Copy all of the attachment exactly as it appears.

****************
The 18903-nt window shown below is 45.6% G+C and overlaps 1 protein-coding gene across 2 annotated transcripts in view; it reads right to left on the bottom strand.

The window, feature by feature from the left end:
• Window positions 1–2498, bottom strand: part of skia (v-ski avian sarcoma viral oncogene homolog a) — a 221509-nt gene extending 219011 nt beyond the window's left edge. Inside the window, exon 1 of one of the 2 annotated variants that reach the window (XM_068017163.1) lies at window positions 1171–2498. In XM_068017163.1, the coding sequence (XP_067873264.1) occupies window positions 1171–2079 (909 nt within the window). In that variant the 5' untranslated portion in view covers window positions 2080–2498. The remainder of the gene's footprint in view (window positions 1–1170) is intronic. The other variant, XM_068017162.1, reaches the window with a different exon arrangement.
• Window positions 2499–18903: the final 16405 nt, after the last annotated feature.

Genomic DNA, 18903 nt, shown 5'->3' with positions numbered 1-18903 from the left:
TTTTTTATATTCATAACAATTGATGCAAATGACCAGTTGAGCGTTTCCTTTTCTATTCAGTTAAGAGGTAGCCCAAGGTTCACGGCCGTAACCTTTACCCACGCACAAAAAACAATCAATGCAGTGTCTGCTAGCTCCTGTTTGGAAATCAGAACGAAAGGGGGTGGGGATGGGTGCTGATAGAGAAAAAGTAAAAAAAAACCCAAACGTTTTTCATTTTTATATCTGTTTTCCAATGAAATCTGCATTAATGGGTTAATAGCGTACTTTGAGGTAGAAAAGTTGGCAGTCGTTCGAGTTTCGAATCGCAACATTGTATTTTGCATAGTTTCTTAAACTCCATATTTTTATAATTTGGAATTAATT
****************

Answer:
The 18903-nt window shown below is 45.6% G+C and overlaps 1 protein-coding gene across 2 annotated transcripts in view; it reads right to left on the bottom strand.

The window, feature by feature from the left end:
• Window positions 1–2498, bottom strand: part of skia (v-ski avian sarcoma viral oncogene homolog a) — a 221509-nt gene extending 219011 nt beyond the window's left edge. Inside the window, exon 1 of one of the 2 annotated variants that reach the window (XM_068017163.1) lies at window positions 1171–2498. In XM_068017163.1, the coding sequence (XP_067873264.1) occupies window positions 1171–2079 (909 nt within the window). In that variant the 5' untranslated portion in view covers window positions 2080–2498. The remainder of the gene's footprint in view (window positions 1–1170) is intronic. The other variant, XM_068017162.1, reaches the window with a different exon arrangement.
• Window positions 2499–18903: the final 16405 nt, after the last annotated feature.

Genomic DNA, 18903 nt, shown 5'->3' with positions numbered 1-18903 from the left:
TTTTTTATATTCATAACAATTGATGCAAATGACCAGTTGAGCGTTTCCTTTTCTATTCAGTTAAGAGGTAGCCCAAGGTTCACGGCCGTAACCTTTACCCACGCACAAAAAACAATCAATGCAGTGTCTGCTAGCTCCTGTTTGGAAATCAGAACGAAAGGGGGTGGGGATGGGTGCTGATAGAGAAAAAGTAAAAAAAAACCCAAACGTTTTTCATTTTTATATCTGTTTTCCAATGAAATCTGCATTAATGGGTTAATAGCGTACTTTGAGGTAGAAAAGTTGGCAGTCGTTCGAGTTTCGAATCGCAACATTGTATTTTGCATAGTTTCTTAAACTCCATATTTTTATAATTTGGAATTAATT